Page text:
From 1990 to 1994, Julia Sweeney was part of one of the most remarkable Saturday Night Live casts in the history of the iconic late-night comedy show. Sweeney performed alongside some of the most notable names in the game on the stage at Studio 8H in Rockefeller Center: Chris Rock Adam Sandler, Mike Myers, Dana Carvey, Tim Meadows, David Spade as well as the late greats Chris Farley and Phil Hartman. She is best known for her androgynous character “Pat” (which we get into later) as well as various TV roles. But after a bout with cancer, and the loss of her brother who also had cancer, she ducked out of the spectacle of TV and film and opted to take the stage for autobiographical monologues. She even stepped further away from the limelight to raise her adopted Chinese daughter named Mulan (we’ll get to that later as well) and live in suburbs of Chicago — something she goes into great detail and humor in her newest one-woman show Older and Wider which is currently playing at the Geffen Playhouse in Los Angeles through Feb. 17.

Justin Sutcliffe/Shutterstock

Sweeney moved back to Hollywood from Chicago to dive back in the biz — and she wasted no time in doing so. She can be seen in the upcoming Hulu show Shrill alongside SNL peer Aidy Bryant and will appear on Brooklyn Nine-Nine, which she says was “the most fun week” of her life. However, it was her move back to Los Angeles that was the inspiration behind her new one-woman show.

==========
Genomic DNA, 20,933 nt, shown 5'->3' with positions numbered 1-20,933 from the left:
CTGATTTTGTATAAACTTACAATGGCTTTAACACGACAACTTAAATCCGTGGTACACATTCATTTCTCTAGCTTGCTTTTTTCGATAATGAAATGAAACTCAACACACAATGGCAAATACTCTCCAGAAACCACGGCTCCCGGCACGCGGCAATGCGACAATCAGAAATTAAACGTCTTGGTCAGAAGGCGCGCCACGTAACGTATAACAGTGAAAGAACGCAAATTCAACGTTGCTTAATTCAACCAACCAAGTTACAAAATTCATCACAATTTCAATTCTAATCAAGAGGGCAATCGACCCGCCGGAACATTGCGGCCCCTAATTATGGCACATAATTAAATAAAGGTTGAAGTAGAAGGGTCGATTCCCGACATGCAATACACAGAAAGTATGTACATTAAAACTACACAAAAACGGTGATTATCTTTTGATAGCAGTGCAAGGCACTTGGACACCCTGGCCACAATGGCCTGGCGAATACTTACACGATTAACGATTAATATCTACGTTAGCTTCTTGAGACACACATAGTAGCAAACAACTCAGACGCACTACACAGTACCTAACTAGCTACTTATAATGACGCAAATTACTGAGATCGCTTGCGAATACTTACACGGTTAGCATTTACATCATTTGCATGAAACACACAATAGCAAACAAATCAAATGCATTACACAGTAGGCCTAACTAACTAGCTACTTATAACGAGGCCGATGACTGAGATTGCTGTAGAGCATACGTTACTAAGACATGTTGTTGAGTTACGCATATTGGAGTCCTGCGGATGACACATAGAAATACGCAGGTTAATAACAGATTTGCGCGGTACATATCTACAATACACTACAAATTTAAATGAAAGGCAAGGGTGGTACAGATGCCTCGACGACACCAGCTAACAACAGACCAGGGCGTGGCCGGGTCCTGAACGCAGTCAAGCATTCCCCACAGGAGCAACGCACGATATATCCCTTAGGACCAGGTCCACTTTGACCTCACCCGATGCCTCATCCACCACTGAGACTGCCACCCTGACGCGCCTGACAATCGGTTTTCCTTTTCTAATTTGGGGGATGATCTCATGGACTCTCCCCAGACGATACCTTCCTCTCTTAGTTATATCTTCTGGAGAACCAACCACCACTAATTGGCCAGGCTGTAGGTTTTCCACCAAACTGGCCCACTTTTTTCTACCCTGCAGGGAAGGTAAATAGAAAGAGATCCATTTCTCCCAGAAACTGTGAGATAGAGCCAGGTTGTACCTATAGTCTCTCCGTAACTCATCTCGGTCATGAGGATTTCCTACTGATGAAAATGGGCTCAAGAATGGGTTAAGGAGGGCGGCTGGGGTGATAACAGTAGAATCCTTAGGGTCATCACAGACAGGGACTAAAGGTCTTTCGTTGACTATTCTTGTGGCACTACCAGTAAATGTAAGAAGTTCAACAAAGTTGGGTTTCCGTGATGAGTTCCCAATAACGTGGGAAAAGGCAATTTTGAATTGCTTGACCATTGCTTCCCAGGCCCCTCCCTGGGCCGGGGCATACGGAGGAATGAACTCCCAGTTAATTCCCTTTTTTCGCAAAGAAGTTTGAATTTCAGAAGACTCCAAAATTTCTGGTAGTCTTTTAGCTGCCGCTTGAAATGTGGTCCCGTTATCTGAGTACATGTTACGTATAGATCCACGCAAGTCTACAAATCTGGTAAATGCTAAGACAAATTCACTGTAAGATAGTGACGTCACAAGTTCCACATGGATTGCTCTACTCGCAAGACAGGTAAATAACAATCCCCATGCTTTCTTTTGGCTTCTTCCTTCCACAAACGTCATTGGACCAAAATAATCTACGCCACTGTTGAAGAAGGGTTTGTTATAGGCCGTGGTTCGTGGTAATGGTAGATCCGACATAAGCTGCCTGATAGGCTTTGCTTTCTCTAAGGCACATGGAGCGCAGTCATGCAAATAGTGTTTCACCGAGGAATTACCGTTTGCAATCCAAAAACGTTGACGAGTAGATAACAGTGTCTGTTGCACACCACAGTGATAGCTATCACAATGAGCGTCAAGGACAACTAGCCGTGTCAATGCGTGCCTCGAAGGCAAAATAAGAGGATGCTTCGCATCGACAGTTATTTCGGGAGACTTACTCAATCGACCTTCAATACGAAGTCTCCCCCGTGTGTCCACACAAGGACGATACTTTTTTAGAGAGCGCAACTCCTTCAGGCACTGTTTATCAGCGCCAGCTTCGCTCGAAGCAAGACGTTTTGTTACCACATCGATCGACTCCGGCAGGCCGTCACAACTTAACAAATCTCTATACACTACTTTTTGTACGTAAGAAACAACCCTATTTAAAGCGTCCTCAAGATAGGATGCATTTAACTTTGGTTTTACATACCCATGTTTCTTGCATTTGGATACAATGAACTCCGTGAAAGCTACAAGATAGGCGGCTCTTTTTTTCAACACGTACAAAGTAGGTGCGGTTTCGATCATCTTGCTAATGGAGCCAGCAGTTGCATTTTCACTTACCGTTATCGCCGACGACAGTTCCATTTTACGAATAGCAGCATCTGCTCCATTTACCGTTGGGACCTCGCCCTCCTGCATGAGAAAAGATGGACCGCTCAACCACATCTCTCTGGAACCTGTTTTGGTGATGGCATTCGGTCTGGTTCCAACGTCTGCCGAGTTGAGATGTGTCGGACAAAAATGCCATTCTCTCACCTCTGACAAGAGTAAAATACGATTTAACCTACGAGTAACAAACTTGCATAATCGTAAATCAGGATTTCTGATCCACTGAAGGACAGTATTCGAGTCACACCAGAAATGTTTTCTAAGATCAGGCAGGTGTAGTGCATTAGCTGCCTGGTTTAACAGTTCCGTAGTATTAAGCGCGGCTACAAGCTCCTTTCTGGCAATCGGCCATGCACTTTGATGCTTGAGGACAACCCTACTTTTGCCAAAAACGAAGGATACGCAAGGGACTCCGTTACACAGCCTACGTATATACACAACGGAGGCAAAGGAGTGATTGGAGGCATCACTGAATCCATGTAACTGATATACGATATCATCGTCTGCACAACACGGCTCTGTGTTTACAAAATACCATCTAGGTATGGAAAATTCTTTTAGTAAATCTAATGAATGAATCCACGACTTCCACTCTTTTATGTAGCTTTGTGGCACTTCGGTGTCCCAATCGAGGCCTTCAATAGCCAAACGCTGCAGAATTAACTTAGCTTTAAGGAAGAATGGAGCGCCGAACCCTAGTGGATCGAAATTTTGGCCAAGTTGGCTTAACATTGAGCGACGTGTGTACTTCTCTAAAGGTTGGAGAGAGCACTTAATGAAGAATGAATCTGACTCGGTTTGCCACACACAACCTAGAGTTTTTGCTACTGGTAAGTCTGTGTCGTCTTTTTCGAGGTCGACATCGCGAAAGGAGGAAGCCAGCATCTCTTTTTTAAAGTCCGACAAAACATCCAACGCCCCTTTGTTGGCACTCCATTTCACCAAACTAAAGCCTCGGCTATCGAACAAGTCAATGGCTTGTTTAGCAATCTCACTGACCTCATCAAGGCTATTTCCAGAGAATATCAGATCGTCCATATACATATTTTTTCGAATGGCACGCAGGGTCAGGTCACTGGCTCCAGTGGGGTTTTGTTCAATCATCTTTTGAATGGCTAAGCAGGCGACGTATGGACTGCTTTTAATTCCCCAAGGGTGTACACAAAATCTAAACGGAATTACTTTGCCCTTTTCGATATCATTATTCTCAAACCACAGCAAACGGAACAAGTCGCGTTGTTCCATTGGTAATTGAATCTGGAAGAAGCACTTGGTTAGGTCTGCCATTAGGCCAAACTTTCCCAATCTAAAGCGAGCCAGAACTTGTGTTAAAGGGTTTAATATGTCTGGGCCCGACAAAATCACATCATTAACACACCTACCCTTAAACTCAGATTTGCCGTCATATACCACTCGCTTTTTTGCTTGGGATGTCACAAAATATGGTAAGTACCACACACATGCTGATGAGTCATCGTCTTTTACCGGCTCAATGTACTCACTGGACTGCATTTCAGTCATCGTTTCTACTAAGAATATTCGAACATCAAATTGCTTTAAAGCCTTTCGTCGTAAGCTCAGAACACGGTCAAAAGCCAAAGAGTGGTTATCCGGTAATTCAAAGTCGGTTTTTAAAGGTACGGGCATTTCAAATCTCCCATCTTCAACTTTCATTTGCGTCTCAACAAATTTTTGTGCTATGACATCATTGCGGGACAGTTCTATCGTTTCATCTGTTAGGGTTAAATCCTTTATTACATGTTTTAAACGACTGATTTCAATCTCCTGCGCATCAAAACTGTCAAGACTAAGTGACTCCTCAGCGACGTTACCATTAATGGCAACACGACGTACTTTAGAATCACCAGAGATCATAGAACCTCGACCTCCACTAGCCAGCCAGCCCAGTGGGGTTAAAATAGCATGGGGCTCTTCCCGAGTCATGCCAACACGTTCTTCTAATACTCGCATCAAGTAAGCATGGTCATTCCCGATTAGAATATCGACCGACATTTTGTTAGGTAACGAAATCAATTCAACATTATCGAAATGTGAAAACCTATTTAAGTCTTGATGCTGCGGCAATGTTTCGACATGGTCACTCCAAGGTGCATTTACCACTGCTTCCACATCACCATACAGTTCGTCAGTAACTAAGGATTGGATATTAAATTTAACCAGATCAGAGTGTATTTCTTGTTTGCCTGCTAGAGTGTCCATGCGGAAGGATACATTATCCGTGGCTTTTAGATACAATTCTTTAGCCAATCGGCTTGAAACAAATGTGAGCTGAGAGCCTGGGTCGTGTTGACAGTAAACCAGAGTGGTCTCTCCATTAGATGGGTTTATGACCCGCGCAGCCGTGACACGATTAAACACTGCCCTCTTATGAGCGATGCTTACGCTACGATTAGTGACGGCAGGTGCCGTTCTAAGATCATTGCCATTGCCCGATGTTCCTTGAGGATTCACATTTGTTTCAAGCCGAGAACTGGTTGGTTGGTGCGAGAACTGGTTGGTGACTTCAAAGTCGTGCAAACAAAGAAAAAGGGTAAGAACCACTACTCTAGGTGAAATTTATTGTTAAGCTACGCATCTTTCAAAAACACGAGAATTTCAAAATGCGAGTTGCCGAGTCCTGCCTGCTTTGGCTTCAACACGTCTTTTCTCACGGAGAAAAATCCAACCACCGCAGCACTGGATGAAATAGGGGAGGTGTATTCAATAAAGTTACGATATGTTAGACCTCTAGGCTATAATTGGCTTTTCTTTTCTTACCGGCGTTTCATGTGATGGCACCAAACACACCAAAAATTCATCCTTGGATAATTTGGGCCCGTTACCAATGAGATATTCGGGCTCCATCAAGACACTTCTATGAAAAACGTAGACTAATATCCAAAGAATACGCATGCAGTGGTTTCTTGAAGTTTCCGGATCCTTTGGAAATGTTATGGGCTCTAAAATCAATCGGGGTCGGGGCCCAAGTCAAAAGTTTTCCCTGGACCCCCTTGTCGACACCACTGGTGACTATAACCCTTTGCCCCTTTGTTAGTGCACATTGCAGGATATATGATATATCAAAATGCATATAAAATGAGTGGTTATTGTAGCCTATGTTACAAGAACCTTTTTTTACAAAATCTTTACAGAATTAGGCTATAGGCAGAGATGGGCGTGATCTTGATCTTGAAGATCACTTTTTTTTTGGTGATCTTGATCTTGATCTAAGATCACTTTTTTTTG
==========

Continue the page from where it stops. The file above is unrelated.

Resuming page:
“I had decided to stop performing and I wanted to be a director, and I wrote a script, and I even had Connie Britton committed to getting a lead part in it,” Sweeney tells Deadline about the would-be film titled Fork (that is still sitting on a shelf) about marriage, monogamy and almost having an affair. “And then we couldn’t get the money together, and it was just devastating….it could have been great!”

She continues, “I had kind of a come-to-Jesus moment where I thought, ‘Well, I’m getting older. Should I really be trying to start this whole new thing of being a director? Maybe that’s too much.'” She told herself: “do what I know I can do, which is stage performance.” This was the initial spark for Older and Wider.

As her third autobiographical monologue, Sweeney turned to standup to tell her stories. She had been watching a lot of standup specials on Netflix from comedians like Mike Birbiglia and Jim Gaffigan. She admitted that she was a fan of standups but never really watched standup specials but when she watched these specials she learned that standup was different than she thought — and it was closer to what she was already doing with her monologues.